The ‘Ponocka’ is lived by the inhabitants of Sarajevo as an event that is part of their identity as Sarajevans, an identity that transcends the barrier of religion, while at the same time framing Christmas as a specifically Catholic commemoration (I heard a foreign of protestant faith complaining about feeling discriminated by the fact that before 24th December people greet only the believers of Catholic faith).

The Christmas holiday season is marked marked in Sarajevo by a surprisingly successful juxtaposition of different traditions that goes beyond the Catholic dimension. However, the coexistence of different traditions is not always devoid of controversy. The main focus of this controversy has been, in recent years, the figure of Djeda Mraza, a controversy which I will elaborate upon on my next post, the second of a series of three posts dedicated to the holiday season in Sarajevo.

(A photographic coverage of this event can be seen here)

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Filed under Bosnia, Uncategorized

‘Future post-History’ in Sarajevo

The exhibition by Bosnian artist Braco Dimitrijević, ‘Future post-History’, which was displayed at the Biennale of Venice last year, is now on display in Sarajevo, in the Vijećnica, the building of the National Library.

The history of this building offers a good image of the history of the city of Sarajevo. Built in neo-moorish style during Austrian rule, it immediately became on of the most important symbols of the city. The building was severely damaged in August 1992, when the Serb forces shelled it with incendiary bombs, as part of their tactical goal of destroying the cultural heritage of Bosnia and Herzegovina. More than 2 million books and documents were lost forever but the building now is being restored, slowly, just like, slowly, the visible signs of the war are quietly disappearing from the face of Sarajevo.

The loss itself is irreversible, but as the visible signs of destruction slowly either disappear or become invisible to the eyes of those who live here, the city displays its resilience through a systematic effort to make life pleasant and exciting, while assuming its depleted heritage. Thus the title of the exhibition is particularly appropriate to contemporary Sarajevo: Future post-History.

The exhibition is composed of different elements: on the building’s façade, a portrait of a casual passer-by, on the main hall an installation composed of three boats which instead of sails have giant portraits of iconic figures, and on the rooms around video-works are continually displayed. All of these elements are recurrent in the artist’s career, repeated with some variations in exhibitions and interventions on the cityscape worldwide, as episodes of a single narrative that unfolds through time and space.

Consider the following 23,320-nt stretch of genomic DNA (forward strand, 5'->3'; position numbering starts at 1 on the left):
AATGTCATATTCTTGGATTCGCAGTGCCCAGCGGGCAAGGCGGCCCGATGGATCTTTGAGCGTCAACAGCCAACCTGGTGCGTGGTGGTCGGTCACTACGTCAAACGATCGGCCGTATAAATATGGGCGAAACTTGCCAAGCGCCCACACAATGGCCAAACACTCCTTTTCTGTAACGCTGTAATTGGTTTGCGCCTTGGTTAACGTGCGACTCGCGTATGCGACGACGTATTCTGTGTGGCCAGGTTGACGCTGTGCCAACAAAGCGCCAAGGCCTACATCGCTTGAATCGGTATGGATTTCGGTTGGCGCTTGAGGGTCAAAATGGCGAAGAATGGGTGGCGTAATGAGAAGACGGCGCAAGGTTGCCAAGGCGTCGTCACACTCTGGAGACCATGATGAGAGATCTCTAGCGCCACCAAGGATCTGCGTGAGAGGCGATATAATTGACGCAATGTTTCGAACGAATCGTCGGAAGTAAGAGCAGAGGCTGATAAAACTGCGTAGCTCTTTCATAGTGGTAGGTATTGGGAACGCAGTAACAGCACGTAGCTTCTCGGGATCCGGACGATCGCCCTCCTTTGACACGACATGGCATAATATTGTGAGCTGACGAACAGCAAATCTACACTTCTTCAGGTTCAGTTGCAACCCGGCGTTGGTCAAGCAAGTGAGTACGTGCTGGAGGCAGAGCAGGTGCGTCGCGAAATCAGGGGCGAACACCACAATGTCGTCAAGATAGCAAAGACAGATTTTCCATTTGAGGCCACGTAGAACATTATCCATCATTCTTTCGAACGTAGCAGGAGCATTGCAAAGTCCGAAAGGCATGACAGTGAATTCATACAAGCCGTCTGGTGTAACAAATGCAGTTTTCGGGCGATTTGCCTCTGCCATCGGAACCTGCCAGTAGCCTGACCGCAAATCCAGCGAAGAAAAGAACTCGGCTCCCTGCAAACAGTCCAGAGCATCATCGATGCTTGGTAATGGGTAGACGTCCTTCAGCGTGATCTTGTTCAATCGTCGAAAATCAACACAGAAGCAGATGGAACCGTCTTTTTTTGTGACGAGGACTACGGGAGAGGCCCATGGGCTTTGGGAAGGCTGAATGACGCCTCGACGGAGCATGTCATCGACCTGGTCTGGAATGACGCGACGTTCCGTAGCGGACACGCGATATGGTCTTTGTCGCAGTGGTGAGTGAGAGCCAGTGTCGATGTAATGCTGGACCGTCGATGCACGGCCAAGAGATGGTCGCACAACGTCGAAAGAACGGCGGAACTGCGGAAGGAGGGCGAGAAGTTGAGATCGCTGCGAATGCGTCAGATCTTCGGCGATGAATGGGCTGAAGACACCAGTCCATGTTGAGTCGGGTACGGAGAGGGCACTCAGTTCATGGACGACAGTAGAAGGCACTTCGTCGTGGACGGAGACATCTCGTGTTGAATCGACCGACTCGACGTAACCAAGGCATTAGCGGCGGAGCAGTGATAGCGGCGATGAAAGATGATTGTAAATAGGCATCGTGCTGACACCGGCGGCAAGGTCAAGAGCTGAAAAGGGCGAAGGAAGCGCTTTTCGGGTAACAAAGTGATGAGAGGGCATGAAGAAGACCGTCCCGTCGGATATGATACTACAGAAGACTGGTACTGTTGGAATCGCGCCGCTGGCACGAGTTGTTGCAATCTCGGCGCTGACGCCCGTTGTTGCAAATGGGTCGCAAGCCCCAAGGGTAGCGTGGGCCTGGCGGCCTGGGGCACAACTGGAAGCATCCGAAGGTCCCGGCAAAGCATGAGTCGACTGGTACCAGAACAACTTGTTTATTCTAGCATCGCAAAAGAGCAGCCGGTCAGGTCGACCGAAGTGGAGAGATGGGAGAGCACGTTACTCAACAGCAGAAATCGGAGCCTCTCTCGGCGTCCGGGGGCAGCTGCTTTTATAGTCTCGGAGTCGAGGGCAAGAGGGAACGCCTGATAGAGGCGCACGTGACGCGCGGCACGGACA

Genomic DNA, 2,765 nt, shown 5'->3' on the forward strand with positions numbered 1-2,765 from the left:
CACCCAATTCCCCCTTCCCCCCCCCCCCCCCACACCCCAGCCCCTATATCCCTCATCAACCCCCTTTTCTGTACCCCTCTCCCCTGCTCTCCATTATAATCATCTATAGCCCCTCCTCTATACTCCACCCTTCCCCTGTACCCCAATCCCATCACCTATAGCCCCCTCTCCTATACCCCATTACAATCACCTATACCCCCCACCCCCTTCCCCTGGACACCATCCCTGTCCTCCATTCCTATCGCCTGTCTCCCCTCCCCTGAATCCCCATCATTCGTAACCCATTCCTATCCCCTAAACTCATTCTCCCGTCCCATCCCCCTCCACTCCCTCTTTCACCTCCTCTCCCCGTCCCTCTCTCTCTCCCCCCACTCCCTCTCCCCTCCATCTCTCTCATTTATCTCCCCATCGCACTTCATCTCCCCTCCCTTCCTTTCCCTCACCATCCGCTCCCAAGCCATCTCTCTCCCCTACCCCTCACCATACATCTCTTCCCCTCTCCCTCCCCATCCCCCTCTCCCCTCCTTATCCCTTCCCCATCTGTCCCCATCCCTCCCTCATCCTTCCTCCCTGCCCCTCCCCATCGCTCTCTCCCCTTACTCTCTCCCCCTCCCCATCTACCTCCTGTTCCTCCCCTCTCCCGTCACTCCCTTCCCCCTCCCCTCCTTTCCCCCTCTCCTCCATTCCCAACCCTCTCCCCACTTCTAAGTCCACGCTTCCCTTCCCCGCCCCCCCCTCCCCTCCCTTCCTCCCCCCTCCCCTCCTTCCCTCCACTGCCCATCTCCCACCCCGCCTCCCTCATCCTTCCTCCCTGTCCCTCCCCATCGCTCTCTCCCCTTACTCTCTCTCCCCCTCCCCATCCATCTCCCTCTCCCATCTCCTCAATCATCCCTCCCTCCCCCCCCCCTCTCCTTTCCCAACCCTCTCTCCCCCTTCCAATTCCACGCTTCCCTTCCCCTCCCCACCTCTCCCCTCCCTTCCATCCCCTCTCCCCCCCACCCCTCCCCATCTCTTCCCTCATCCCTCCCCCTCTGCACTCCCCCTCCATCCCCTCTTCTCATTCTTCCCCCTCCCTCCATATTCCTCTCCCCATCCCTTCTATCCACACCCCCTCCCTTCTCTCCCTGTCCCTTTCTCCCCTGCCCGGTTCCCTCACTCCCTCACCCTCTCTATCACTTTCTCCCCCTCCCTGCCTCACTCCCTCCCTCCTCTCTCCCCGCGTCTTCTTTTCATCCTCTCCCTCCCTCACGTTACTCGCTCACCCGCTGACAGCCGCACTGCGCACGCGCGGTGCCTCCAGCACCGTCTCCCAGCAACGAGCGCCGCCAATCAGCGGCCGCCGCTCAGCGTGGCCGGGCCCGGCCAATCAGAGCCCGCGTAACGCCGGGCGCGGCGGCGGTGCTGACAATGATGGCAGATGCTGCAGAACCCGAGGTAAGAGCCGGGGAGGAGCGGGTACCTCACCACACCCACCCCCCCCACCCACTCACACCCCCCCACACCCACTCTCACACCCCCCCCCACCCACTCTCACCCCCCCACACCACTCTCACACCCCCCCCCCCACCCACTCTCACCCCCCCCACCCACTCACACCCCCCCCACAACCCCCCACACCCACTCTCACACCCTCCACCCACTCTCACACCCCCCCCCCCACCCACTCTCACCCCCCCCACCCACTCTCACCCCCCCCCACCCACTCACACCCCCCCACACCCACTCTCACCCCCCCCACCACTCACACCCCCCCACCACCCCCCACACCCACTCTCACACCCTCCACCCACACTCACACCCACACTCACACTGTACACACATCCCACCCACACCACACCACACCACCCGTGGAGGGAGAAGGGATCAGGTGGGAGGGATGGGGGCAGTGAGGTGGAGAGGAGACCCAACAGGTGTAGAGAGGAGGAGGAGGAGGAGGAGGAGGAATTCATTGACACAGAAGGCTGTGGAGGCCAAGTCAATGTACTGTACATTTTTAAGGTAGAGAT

What makes this exhibition particularly special is that, instead of the clean white walls of a prestigious art gallery, we have the dust and the typical mess of a building in reconstruction, which reinforces the feeling of being upon a process, not something finished, closed to the future, but rather a journey that we don’t know where it may lead but still embark on.

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Filed under Art, Bosnia

Especially for Anais

Only today I have managed to take 15 minutes to watch Allan Little’s report for Newsnight “Karadzic broken Bosnia endures”.

Meanwhile I have been in Bosnia myself, and, although it was a brief visit, it was long enough for me to recognize the kind of environment that the report brilliantly captures.

I usually travel alone, but on this trip I had the company of my lovely niece Anais. In fact, she was the reason I decided to travel to Bosnia. My intention was to go to Kosova instead, but I wanted to show her Sarajevo, because knowing her and knowing the city, I had the feeling that the two would match.

We had a great time there. The weather was very pleasant, which allowed us to take nice photos, and we were very lucky to find a place to sleep in a private home, where the owner treated us like princesses and made us the most delicious coffee we had ever drunk. I introduced her to burek (I love burek) and we also had the best pizza I have eaten in years.

Here’s Anais, looking at a group of Japanese tourists…

I am very glad we went there. She loved Sarajevo and its people, but, thanks to the persons we met, whose conversation with me she attentivelly followed, she got the chance to have a glimpse on the current political and social problems Bosnia is facing (or refusing to face). I absolutely wanted to avoid passing her an essentialized image of Sarajevo and Bosnia.